The refrigerated space is provided with insulation 18 to form a closed refrigerator-freezer structure inside the heat dissipating metal panel 14 which forms not only the subfloor but also the outside wall and roof lining of the refrigeration cabinet 19. Thus, the refrigeration cabinet is enclosed within its own heat dissipating surfaces. The insulation 18 is spaced from the heat dissipating portion of the double walled panel to leave an air space 21 between the refrigerated structure and the panel 14 at the side walls and the roof. The air space 21 communicates with the outside air through the circulation openings or louvers 22 and 23 by which means the heat dissipating panel 14 is effectively cooled on both sides of its walls and ceiling portions. An insulated door 24 attached to the edge of the heat dissipating panel 14 closes the refrigerated space but permits air passage to the inside of the cabinet lining 19. For this purpose, the door may include louvered openings 20. The cabinet lining can also be covered at the rear end by a metal or plastic sheet at a distance from the insulation 18 to form an air space similar to the air space 21 at the side walls and the ceiling.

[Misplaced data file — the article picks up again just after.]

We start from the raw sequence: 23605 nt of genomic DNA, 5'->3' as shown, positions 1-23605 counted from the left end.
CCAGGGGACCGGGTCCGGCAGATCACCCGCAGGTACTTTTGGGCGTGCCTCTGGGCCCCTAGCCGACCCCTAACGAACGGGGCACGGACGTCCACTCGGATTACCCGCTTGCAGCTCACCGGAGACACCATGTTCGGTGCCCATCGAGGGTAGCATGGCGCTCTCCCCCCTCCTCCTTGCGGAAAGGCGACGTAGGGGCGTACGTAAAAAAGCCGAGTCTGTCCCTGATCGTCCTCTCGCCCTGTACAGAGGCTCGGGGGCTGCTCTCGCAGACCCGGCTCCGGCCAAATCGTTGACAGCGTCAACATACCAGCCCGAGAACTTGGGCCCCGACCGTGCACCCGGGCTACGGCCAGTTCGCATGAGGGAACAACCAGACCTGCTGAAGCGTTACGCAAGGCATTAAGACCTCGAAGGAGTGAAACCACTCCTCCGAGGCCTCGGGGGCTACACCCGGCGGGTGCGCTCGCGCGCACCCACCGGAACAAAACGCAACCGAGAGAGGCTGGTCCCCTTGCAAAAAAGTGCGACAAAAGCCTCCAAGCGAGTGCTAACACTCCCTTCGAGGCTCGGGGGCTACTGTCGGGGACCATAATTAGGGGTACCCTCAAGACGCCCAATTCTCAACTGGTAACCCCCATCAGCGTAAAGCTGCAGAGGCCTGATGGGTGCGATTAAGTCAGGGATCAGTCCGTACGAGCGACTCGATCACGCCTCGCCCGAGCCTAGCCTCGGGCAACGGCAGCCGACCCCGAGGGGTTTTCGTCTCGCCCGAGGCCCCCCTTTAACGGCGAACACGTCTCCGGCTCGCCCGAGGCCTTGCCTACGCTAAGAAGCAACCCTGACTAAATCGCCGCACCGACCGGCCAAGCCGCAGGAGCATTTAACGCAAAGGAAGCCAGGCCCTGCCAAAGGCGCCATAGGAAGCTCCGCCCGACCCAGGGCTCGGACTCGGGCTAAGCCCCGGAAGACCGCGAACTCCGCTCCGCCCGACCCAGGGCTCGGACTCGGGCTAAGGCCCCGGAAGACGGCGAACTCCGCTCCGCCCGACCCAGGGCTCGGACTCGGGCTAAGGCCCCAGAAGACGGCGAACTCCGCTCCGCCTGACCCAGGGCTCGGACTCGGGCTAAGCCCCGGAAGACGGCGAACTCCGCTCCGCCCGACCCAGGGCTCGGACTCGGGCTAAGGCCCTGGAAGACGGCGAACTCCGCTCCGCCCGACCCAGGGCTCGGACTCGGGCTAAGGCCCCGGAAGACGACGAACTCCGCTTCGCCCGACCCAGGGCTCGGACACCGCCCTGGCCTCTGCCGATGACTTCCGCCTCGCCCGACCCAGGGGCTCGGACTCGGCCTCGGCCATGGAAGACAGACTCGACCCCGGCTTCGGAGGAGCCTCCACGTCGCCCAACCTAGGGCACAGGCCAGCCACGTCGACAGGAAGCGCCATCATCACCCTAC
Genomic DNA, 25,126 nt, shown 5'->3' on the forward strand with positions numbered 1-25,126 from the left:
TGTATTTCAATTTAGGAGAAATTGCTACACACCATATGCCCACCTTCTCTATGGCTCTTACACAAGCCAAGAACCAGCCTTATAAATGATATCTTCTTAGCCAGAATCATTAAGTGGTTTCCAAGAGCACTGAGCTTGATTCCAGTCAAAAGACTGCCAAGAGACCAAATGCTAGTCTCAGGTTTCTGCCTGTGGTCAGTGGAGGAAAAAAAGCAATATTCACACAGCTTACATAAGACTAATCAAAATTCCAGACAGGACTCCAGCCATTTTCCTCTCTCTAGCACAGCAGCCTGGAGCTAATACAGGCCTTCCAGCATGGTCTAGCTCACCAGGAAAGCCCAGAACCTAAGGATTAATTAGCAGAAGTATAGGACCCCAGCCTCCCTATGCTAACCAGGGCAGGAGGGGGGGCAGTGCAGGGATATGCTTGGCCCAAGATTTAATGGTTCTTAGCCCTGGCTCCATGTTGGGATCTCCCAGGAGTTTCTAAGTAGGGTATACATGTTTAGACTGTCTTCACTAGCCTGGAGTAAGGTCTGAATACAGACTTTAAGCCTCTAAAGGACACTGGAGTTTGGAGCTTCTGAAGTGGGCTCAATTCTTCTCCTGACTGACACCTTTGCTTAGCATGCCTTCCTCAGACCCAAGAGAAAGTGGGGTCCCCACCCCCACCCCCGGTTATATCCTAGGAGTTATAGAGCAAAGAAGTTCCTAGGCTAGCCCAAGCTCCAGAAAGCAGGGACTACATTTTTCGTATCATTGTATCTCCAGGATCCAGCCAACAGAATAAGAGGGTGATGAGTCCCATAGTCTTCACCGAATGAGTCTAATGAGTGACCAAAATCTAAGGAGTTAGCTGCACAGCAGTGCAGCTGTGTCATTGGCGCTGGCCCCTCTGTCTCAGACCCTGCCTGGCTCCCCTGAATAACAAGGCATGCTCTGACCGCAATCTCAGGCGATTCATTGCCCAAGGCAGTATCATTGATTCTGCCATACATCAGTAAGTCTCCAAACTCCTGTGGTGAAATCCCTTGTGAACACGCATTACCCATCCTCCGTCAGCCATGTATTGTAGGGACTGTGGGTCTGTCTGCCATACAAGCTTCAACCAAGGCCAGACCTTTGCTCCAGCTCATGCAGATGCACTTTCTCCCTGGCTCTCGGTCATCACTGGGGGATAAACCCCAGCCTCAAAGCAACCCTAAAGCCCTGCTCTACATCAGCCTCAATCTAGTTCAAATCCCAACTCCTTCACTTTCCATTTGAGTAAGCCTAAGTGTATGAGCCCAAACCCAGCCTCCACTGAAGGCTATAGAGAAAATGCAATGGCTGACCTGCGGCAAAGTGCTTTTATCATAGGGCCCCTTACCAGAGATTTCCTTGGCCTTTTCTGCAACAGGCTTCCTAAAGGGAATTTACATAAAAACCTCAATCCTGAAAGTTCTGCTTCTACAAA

The horizontal evaporator portion 12 of the panel 14- is in good thermal contact with the thermoelectric package unit 11 and absorbs heat from the hot junctions of the heat pump by boiling of the heat transferring fluid inside FIGURE 3 shows another type of thermoelectric refrigerating device in the form of a storage container;

FIGURE 4 shows still another type of refrigerator device according to the invention;

FIGURE 5 shows a water cooler incorporating the invention; and

FIGURE 6 illustrates connection of the refrigerator cabinet to an air conditioning duct.